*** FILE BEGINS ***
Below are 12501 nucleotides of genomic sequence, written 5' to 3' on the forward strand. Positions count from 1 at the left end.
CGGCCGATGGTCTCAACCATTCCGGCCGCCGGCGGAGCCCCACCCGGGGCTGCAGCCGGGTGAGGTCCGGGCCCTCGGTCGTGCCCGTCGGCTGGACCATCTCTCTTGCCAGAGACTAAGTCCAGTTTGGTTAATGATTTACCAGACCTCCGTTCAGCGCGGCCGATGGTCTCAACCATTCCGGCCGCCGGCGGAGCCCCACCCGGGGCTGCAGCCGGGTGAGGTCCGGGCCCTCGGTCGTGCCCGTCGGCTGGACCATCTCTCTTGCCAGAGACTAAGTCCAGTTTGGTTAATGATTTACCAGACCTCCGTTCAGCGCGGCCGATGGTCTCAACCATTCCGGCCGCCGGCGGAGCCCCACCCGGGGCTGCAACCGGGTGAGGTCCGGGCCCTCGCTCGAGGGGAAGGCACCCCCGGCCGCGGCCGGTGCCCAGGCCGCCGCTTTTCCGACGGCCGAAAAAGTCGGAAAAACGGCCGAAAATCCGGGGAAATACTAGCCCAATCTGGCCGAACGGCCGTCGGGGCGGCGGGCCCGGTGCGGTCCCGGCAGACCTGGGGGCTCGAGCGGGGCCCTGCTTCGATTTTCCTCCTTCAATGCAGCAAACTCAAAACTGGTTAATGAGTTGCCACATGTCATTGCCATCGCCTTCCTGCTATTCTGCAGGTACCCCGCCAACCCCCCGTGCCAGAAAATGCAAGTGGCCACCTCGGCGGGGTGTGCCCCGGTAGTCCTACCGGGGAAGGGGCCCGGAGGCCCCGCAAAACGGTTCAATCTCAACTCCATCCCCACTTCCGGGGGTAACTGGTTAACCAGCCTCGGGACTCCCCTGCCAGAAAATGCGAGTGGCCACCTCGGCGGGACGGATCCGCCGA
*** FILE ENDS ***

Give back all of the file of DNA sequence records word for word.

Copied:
Below are 12501 nucleotides of genomic sequence, written 5' to 3' on the forward strand. Positions count from 1 at the left end.
CGGCCGATGGTCTCAACCATTCCGGCCGCCGGCGGAGCCCCACCCGGGGCTGCAGCCGGGTGAGGTCCGGGCCCTCGGTCGTGCCCGTCGGCTGGACCATCTCTCTTGCCAGAGACTAAGTCCAGTTTGGTTAATGATTTACCAGACCTCCGTTCAGCGCGGCCGATGGTCTCAACCATTCCGGCCGCCGGCGGAGCCCCACCCGGGGCTGCAGCCGGGTGAGGTCCGGGCCCTCGGTCGTGCCCGTCGGCTGGACCATCTCTCTTGCCAGAGACTAAGTCCAGTTTGGTTAATGATTTACCAGACCTCCGTTCAGCGCGGCCGATGGTCTCAACCATTCCGGCCGCCGGCGGAGCCCCACCCGGGGCTGCAACCGGGTGAGGTCCGGGCCCTCGCTCGAGGGGAAGGCACCCCCGGCCGCGGCCGGTGCCCAGGCCGCCGCTTTTCCGACGGCCGAAAAAGTCGGAAAAACGGCCGAAAATCCGGGGAAATACTAGCCCAATCTGGCCGAACGGCCGTCGGGGCGGCGGGCCCGGTGCGGTCCCGGCAGACCTGGGGGCTCGAGCGGGGCCCTGCTTCGATTTTCCTCCTTCAATGCAGCAAACTCAAAACTGGTTAATGAGTTGCCACATGTCATTGCCATCGCCTTCCTGCTATTCTGCAGGTACCCCGCCAACCCCCCGTGCCAGAAAATGCAAGTGGCCACCTCGGCGGGGTGTGCCCCGGTAGTCCTACCGGGGAAGGGGCCCGGAGGCCCCGCAAAACGGTTCAATCTCAACTCCATCCCCACTTCCGGGGGTAACTGGTTAACCAGCCTCGGGACTCCCCTGCCAGAAAATGCGAGTGGCCACCTCGGCGGGACGGATCCGCCGA